Barry-Callebaut, a Zurich-based company which is the world’s largest maker of chocolate and cocoa products by volume, has started selling a heat-resistant concoction that can stay solid in temperatures up to 38C – four degrees higher than normal.
The innovative product, according to Barry Callebaut CEO Antoine de Saint-Affrique, does not sacrifice taste and could “fundamentally change the game” of chocolate production.
"You remove all kinds of barriers for your customers. . . Not all [retail] stores are air-conditioned,” the chief executive told the Financial Times in an interview.
“You can transport it more easily. Therefore you can have a different kind of reach,” he added.
The company hopes its product will reach new markets, including warmer climates beyond Europe.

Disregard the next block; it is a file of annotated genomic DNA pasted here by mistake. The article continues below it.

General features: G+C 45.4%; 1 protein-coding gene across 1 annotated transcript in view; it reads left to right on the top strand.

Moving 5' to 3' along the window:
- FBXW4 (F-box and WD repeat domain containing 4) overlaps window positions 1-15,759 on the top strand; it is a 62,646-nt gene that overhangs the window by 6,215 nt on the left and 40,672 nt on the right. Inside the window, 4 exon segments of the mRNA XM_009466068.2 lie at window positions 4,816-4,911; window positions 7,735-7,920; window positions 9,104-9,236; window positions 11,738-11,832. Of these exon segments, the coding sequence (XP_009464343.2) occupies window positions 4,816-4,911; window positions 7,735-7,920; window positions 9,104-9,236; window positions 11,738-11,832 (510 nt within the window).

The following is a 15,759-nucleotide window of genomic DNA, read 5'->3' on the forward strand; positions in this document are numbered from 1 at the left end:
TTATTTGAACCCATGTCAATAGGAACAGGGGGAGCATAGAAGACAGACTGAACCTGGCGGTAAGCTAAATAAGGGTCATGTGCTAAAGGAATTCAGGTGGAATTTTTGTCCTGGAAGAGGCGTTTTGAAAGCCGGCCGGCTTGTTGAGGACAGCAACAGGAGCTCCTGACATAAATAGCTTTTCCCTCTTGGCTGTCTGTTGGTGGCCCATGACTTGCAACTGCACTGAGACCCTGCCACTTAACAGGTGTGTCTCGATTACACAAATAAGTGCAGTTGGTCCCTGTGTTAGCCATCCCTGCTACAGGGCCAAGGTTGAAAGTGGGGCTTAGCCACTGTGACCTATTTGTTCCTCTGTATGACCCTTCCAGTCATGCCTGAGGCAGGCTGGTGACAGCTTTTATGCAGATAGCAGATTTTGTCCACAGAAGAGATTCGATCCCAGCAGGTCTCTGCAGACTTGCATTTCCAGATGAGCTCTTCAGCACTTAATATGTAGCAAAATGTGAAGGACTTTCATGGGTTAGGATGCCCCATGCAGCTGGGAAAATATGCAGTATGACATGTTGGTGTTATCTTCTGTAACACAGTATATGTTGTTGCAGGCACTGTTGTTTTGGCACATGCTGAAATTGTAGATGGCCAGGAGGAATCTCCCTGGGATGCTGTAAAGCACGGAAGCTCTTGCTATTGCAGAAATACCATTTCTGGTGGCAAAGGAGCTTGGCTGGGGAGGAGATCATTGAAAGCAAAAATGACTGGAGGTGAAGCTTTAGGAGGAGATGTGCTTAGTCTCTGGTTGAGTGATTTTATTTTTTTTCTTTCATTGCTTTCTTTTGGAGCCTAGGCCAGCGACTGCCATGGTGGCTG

Chocolate giant Nestle, is following Barry Callebaut lead and hopes to develop heat-resistant chocolate for a launch within three years.
While leading North American manufacturer Hersley plans to test its own recipe for "introduction into selected markets outside the US during 2016," according to the FT.
Switzerland was named the top chocolate consuming country with the average person consuming 9kg of chocolate a year, according to Euromonitor International’s 2014 figures.
Germans and Austrians were the next most likely to succumb to a chocolate treat followed by the Irish and the British.